Upcycled beverages firm CRUST Group brews ‘strong results’ in Japan, eyes other Asian markets with sustainability demand

By Hui Ling Dang

- Last updated on GMT

CRUST Group works with partners to upcycle surplus bread and food waste into beer and non-alcoholic beverages. ©CRUST Group
CRUST Group works with partners to upcycle surplus bread and food waste into beer and non-alcoholic beverages. ©CRUST Group

Related tags Japan Singapore upcycled foods Beverages Beer

Singapore upcycled beer brand CRUST Group has seen a CAGR of over 70% since its first year of business, which has catalysed its overseas expansion plans and diversification into categories beyond beverages.

Founded in 2019, the firm has been working with restaurants and hotels to turn leftover bread into beer-making ingredients, and upcycle food waste like fruit peels into non-alcoholic beverages.

Its craft beers and non-alcoholic range are retailed under the CRUST and CROP brands respectively.

In 2021, the firm brought its concept to Japan, where it has conducted several pilot projects.

“More than 6 million tonnes of agriculture and food surplus are produced in Japan per year, which amounts to USD19bn of disposal costs annually. There is a vast variety of surplus ingredients from bakeries, farms and supermarkets, as well as a multitude of distributors available, providing ample opportunities for market penetration and expansion,” ​Low Jia Yu, Head of Marketing at CRUST Group, told FoodNavigator-Asia​.  

The firm recently collaborated with Kitakyushu City Council to launch a tomato beer that is brewed using excess tomatoes from farms in Kagome.

CROP’s Amanatsu Honey, a sparkling water made from amanatsu​ (Japanese summer orange) peels, is also available in Japan.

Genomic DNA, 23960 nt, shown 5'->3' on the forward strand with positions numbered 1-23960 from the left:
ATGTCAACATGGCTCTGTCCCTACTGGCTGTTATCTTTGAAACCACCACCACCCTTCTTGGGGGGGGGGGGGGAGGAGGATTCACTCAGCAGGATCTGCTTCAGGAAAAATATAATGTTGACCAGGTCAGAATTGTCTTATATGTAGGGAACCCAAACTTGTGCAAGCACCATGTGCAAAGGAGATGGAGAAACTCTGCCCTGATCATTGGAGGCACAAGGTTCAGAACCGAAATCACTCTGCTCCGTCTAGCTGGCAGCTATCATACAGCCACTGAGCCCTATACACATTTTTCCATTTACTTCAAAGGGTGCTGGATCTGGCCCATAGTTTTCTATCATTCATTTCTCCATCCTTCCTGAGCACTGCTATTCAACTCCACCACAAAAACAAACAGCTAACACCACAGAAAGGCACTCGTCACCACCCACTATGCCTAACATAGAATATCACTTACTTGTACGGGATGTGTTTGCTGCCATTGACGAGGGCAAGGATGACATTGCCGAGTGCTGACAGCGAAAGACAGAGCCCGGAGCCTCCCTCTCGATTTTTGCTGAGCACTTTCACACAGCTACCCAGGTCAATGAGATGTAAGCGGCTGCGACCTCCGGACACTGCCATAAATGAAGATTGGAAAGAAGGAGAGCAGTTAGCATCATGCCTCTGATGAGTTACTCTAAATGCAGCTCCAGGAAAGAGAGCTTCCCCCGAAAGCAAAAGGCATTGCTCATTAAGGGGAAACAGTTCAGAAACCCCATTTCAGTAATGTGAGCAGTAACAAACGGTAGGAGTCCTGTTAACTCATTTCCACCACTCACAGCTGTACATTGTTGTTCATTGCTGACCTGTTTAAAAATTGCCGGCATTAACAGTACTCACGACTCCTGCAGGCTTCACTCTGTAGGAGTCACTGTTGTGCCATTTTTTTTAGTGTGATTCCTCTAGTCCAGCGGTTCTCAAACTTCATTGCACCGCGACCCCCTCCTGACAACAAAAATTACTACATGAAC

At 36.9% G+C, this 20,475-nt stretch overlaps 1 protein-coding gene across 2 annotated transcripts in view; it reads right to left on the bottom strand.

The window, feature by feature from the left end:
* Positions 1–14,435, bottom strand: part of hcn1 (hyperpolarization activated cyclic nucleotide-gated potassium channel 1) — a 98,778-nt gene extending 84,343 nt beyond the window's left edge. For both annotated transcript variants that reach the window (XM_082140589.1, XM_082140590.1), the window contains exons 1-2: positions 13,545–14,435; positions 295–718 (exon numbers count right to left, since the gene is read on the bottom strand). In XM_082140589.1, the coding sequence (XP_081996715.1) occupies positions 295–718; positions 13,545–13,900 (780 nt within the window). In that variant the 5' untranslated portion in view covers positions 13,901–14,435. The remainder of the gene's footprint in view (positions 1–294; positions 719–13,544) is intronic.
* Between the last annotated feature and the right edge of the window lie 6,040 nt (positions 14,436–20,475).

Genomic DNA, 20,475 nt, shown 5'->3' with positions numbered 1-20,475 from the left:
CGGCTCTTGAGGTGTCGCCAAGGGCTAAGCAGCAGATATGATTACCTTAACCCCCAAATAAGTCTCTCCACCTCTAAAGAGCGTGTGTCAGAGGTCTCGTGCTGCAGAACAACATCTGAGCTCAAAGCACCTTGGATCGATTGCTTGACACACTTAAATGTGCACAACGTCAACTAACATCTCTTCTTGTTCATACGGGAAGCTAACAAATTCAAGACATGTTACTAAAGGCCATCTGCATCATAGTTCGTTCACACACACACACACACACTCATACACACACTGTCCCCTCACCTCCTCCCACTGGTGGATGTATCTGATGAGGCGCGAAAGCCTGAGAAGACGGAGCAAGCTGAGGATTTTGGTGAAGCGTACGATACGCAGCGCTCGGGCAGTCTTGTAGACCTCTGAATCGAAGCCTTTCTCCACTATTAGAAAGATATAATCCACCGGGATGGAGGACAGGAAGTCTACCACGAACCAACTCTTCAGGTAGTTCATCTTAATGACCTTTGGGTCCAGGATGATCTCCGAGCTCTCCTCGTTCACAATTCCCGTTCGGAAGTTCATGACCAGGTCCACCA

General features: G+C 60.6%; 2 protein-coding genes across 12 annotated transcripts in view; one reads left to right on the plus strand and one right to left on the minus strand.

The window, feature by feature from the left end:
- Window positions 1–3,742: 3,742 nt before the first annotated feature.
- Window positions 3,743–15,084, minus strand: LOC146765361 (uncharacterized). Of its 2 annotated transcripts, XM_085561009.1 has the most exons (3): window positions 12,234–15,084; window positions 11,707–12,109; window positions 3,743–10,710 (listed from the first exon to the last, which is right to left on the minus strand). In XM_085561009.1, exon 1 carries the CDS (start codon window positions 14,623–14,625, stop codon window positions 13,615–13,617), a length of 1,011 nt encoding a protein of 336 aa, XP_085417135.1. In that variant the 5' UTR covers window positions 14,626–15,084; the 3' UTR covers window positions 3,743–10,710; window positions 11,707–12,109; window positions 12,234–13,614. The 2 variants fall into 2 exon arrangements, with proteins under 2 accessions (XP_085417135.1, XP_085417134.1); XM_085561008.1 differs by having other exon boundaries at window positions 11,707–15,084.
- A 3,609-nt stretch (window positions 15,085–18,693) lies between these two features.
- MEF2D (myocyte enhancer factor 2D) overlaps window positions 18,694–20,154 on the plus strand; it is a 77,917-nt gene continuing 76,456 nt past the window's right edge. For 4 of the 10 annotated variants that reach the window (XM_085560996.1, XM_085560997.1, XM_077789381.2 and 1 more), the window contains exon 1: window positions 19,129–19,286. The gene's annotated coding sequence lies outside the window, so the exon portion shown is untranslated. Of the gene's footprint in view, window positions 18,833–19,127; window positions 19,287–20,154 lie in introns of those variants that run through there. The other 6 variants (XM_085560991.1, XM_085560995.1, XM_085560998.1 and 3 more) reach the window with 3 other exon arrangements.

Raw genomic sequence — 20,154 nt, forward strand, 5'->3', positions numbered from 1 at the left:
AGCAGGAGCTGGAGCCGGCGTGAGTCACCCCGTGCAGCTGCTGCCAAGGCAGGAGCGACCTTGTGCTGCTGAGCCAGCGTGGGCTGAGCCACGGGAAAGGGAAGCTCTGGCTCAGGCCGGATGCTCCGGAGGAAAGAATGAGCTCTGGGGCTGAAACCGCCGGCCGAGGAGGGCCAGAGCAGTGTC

“There have been positive customer feedback and strong results from our pilot projects in Japan. We have also gained support from the local government and businesses, which was heartening to see.

“With increasing consumer awareness on sustainable consumption, we aim to build brand affinity relating to health, sustainability and regenerative agriculture, and establish stronger networks and partnerships in the country,” ​said Low.

At the same time, the Group is looking to set foot in other Asian markets such as Indonesia, Thailand, Taiwan, and South Korea.

“The geographical proximity between these countries will enable us to scale our impact without having to emit large amounts of carbon emissions. Consumers in this region are starting to better understand the whole idea around circular economy and upcycling, hence we see potential in these markets.”

Increasing variety and accessibility

According to Low, Crust Group has experienced a CAGR of over 70% since FY19/20, mainly because of its “growing presence and larger contract sizes” in Singapore and Japan.

To date, the firm has saved 2,560kg of food waste and produced 50,000L (equivalent to about 151,515 cans of beers) in total.

“The market for upcycled food and beverage (F&B) products is growing both locally and in the wider APAC region. Larger and well-established companies are placing more focus on sustainability, such as carbon reduction and introducing sustainable products to their portfolios.

“For consumers, education and marketing will still play an important role in spreading awareness on upcycled F&B so that they might be more conscious about their product choices,” ​she added.

The firm’s venture into the non-alcoholic drinks category was driven by the goal of increasing accessibility to sustainable products.

“We wanted to create products that can be consumed by all. Some events that we went to had alcohol restrictions, and it’s a pity that our beers couldn’t be there.”

Currently, the firm is working on a “different style of beer” from CRUST’s existing range of ale, lager and IPA, while more flavours derived from various types of fruit and vegetable waste are under development for CROP.

Beyond beverages, Crust Group is also planning to upcycle the spent grains from beer-brewing into other food product applications, such as snacks, in the near future.

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